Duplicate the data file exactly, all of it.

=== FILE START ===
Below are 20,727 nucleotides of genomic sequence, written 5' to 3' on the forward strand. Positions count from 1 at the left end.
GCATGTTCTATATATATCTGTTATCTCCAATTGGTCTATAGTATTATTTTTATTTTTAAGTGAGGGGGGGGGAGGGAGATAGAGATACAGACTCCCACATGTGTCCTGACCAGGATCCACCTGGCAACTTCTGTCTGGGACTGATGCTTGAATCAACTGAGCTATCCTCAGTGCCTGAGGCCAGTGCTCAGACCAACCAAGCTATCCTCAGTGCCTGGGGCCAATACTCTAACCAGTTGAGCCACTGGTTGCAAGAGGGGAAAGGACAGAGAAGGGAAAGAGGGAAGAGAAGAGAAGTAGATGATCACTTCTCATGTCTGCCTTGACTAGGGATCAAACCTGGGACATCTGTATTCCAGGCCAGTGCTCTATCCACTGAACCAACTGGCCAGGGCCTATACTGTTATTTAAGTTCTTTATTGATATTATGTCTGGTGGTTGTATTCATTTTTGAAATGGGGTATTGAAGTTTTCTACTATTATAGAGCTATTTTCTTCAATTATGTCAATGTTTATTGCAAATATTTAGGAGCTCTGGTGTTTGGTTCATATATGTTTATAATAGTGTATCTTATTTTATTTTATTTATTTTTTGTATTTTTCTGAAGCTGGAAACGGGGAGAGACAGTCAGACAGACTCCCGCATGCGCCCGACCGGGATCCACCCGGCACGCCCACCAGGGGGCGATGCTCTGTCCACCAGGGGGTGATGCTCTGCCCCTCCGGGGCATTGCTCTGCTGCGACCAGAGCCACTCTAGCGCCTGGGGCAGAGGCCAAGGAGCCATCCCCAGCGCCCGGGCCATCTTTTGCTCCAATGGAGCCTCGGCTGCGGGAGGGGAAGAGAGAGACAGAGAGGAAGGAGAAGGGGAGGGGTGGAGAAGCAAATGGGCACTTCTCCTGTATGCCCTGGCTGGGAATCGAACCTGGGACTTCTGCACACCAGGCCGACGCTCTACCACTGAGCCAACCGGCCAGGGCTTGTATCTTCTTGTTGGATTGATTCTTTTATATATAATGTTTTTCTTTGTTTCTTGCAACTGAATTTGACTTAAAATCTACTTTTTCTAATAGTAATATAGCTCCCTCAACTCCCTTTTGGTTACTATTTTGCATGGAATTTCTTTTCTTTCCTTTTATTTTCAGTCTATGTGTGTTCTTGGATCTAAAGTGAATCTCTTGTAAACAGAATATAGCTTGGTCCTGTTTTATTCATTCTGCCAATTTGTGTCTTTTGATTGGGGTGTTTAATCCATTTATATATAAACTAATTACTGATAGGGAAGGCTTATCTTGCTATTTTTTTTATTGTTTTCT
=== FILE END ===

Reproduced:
Below are 20,727 nucleotides of genomic sequence, written 5' to 3' on the forward strand. Positions count from 1 at the left end.
GCATGTTCTATATATATCTGTTATCTCCAATTGGTCTATAGTATTATTTTTATTTTTAAGTGAGGGGGGGGGAGGGAGATAGAGATACAGACTCCCACATGTGTCCTGACCAGGATCCACCTGGCAACTTCTGTCTGGGACTGATGCTTGAATCAACTGAGCTATCCTCAGTGCCTGAGGCCAGTGCTCAGACCAACCAAGCTATCCTCAGTGCCTGGGGCCAATACTCTAACCAGTTGAGCCACTGGTTGCAAGAGGGGAAAGGACAGAGAAGGGAAAGAGGGAAGAGAAGAGAAGTAGATGATCACTTCTCATGTCTGCCTTGACTAGGGATCAAACCTGGGACATCTGTATTCCAGGCCAGTGCTCTATCCACTGAACCAACTGGCCAGGGCCTATACTGTTATTTAAGTTCTTTATTGATATTATGTCTGGTGGTTGTATTCATTTTTGAAATGGGGTATTGAAGTTTTCTACTATTATAGAGCTATTTTCTTCAATTATGTCAATGTTTATTGCAAATATTTAGGAGCTCTGGTGTTTGGTTCATATATGTTTATAATAGTGTATCTTATTTTATTTTATTTATTTTTTGTATTTTTCTGAAGCTGGAAACGGGGAGAGACAGTCAGACAGACTCCCGCATGCGCCCGACCGGGATCCACCCGGCACGCCCACCAGGGGGCGATGCTCTGTCCACCAGGGGGTGATGCTCTGCCCCTCCGGGGCATTGCTCTGCTGCGACCAGAGCCACTCTAGCGCCTGGGGCAGAGGCCAAGGAGCCATCCCCAGCGCCCGGGCCATCTTTTGCTCCAATGGAGCCTCGGCTGCGGGAGGGGAAGAGAGAGACAGAGAGGAAGGAGAAGGGGAGGGGTGGAGAAGCAAATGGGCACTTCTCCTGTATGCCCTGGCTGGGAATCGAACCTGGGACTTCTGCACACCAGGCCGACGCTCTACCACTGAGCCAACCGGCCAGGGCTTGTATCTTCTTGTTGGATTGATTCTTTTATATATAATGTTTTTCTTTGTTTCTTGCAACTGAATTTGACTTAAAATCTACTTTTTCTAATAGTAATATAGCTCCCTCAACTCCCTTTTGGTTACTATTTTGCATGGAATTTCTTTTCTTTCCTTTTATTTTCAGTCTATGTGTGTTCTTGGATCTAAAGTGAATCTCTTGTAAACAGAATATAGCTTGGTCCTGTTTTATTCATTCTGCCAATTTGTGTCTTTTGATTGGGGTGTTTAATCCATTTATATATAAACTAATTACTGATAGGGAAGGCTTATCTTGCTATTTTTTTTATTGTTTTCT